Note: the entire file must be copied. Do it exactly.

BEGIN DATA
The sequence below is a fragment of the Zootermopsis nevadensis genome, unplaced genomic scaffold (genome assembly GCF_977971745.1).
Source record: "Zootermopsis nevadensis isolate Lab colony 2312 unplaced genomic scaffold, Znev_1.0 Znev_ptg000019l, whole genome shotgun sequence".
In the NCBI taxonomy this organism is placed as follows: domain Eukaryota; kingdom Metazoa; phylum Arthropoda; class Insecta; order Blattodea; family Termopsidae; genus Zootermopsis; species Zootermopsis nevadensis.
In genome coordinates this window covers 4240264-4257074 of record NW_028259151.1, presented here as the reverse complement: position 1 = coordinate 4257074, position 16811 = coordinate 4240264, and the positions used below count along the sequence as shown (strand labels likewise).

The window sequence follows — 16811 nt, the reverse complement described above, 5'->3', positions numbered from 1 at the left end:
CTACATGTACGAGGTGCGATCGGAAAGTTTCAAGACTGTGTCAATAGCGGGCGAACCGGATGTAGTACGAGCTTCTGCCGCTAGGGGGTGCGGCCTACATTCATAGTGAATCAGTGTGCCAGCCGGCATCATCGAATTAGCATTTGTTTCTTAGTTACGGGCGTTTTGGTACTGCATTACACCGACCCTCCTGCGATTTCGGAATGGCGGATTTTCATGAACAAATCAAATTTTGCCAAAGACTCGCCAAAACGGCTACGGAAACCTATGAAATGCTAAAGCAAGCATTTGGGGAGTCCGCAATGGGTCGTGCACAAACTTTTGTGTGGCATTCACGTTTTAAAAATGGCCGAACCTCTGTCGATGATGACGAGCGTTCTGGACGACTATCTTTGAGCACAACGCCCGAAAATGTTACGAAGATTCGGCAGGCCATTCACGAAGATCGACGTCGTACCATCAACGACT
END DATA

The sequence below is a fragment of the Zootermopsis nevadensis genome, unplaced genomic scaffold (genome assembly GCF_977971745.1).
Source record: "Zootermopsis nevadensis isolate Lab colony 2312 unplaced genomic scaffold, Znev_1.0 Znev_ptg000019l, whole genome shotgun sequence".
In the NCBI taxonomy this organism is placed as follows: domain Eukaryota; kingdom Metazoa; phylum Arthropoda; class Insecta; order Blattodea; family Termopsidae; genus Zootermopsis; species Zootermopsis nevadensis.
In genome coordinates this window covers 4240264-4257074 of record NW_028259151.1, presented here as the reverse complement: position 1 = coordinate 4257074, position 16811 = coordinate 4240264, and the positions used below count along the sequence as shown (strand labels likewise).

The window sequence follows — 16811 nt, the reverse complement described above, 5'->3', positions numbered from 1 at the left end:
CTACATGTACGAGGTGCGATCGGAAAGTTTCAAGACTGTGTCAATAGCGGGCGAACCGGATGTAGTACGAGCTTCTGCCGCTAGGGGGTGCGGCCTACATTCATAGTGAATCAGTGTGCCAGCCGGCATCATCGAATTAGCATTTGTTTCTTAGTTACGGGCGTTTTGGTACTGCATTACACCGACCCTCCTGCGATTTCGGAATGGCGGATTTTCATGAACAAATCAAATTTTGCCAAAGACTCGCCAAAACGGCTACGGAAACCTATGAAATGCTAAAGCAAGCATTTGGGGAGTCCGCAATGGGTCGTGCACAAACTTTTGTGTGGCATTCACGTTTTAAAAATGGCCGAACCTCTGTCGATGATGACGAGCGTTCTGGACGACTATCTTTGAGCACAACGCCCGAAAATGTTACGAAGATTCGGCAGGCCATTCACGAAGATCGACGTCGTACCATCAACGACT